The tree of life has undergone a dramatic makeover due to the addition of over 1,000 new species discovered in recent years.
The added species, mostly bacteria and single-celled microorganisms known as Archaea, show that much of the life that we see around us represents just a tiny percentage of the world's biodiversity.
"The tree of life is one of the most important organizing principles in biology," Jill Banfield of the University of California at Berkeley said in a press release. "The new depiction will be of use not only to biologists who study microbial ecology, but also biochemists searching for novel genes and researchers studying evolution and earth history."
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The new tree of life and related findings are published in the latest issue of the journal Nature Microbiology.
Charles Darwin first sketched a tree of life in 1837 as he sought ways of showing how plants, animals and bacteria are related to one another. The tips of the twigs on such images represent life on Earth today, while the branches connecting them to the trunk indicate evolutionary relationships.
A branch that divides into two twigs near the tips of the tree shows that these organisms have a recent common ancestor, while a forking branch close to the trunk implies an evolutionary split in the distant past.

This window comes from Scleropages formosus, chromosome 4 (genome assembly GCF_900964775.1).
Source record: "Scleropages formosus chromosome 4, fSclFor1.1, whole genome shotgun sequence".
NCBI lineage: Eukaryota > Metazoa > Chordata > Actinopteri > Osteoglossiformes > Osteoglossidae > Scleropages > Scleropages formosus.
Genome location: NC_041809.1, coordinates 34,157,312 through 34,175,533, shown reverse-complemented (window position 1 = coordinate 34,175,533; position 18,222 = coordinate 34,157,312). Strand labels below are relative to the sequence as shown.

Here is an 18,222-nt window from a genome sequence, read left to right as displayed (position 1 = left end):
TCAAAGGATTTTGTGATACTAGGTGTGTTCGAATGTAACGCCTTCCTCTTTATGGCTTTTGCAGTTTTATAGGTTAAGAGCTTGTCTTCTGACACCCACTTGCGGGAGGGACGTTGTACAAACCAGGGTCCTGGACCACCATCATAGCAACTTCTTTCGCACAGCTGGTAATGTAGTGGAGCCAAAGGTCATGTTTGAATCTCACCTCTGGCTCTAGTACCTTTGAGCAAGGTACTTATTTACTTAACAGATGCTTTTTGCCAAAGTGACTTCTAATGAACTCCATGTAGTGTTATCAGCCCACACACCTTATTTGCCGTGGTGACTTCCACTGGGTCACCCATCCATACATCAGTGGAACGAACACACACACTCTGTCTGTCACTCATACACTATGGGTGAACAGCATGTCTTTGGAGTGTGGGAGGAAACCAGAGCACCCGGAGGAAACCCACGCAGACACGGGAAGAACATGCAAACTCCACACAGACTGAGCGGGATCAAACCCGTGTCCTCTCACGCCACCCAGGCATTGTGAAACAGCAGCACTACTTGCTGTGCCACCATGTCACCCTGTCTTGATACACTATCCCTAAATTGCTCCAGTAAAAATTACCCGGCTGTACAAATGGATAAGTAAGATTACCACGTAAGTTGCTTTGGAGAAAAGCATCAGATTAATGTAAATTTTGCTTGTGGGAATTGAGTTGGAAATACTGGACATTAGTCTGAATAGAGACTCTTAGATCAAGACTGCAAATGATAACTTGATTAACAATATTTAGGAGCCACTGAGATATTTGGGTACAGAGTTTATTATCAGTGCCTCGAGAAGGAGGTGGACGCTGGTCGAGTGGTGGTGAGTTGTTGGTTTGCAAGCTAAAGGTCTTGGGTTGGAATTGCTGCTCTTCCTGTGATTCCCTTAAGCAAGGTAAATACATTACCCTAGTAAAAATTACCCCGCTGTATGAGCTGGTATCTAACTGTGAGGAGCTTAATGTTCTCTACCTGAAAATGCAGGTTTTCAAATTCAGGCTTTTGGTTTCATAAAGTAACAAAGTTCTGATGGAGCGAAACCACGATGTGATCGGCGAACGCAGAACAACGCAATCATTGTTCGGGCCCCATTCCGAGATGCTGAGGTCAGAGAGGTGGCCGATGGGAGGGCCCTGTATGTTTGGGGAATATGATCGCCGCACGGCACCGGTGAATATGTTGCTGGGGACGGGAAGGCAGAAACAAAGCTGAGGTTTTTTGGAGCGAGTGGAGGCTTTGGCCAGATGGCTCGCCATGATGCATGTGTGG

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But Darwin knew nothing of the newly added microorganisms, which before their discoveries over the past 15 years were lurking unseen in Earth's nooks and crannies. It was only after the genome revolution that technical advances permitted Banfield and others to search for other life forms directly in the field, as opposed to trying to culture them in a lab dish.
It would be to find some of the new organisms in a lab dish anyway, since many microbes cannot be isolated and cultured. That is because they cannot live on their own. They must beg, borrow or steal from other animals or microbes, either as parasites, symbiotic organisms or scavengers.
"Bacteria and Archaea from major lineages completely lacking isolated representatives comprise the majority of life's diversity," said Banfield, who also works at the Lawrence Berkeley National Laboratory. "This is the first three-domain genome-based tree to incorporate these uncultivable organisms, and it reveals the vast scope of as yet little-known lineages."
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The additions to the revised tree of life, only known from their genomes, come from a variety of environments. They include the human gut, dirt under toxic waste sites, a hot spring in Yellowstone National Park, toxic puddles in abandoned mines, a salt flat in Chile's Atacama desert, terrestrial and wetland sediments, a sparkling water geyser, meadow soil and the inside of a dolphin's mouth.
A new star player on the tree of life is a group of bacteria described as the "candidate phyla radiation," which forms a very major branch. This group is now believed to contain around half of all bacterial evolutionary diversity.
Co-author Brett Baker said, "This incredible diversity means that there are a mind-boggling number of organisms that we are just beginning to explore the inner workings of that could change our understanding of biology."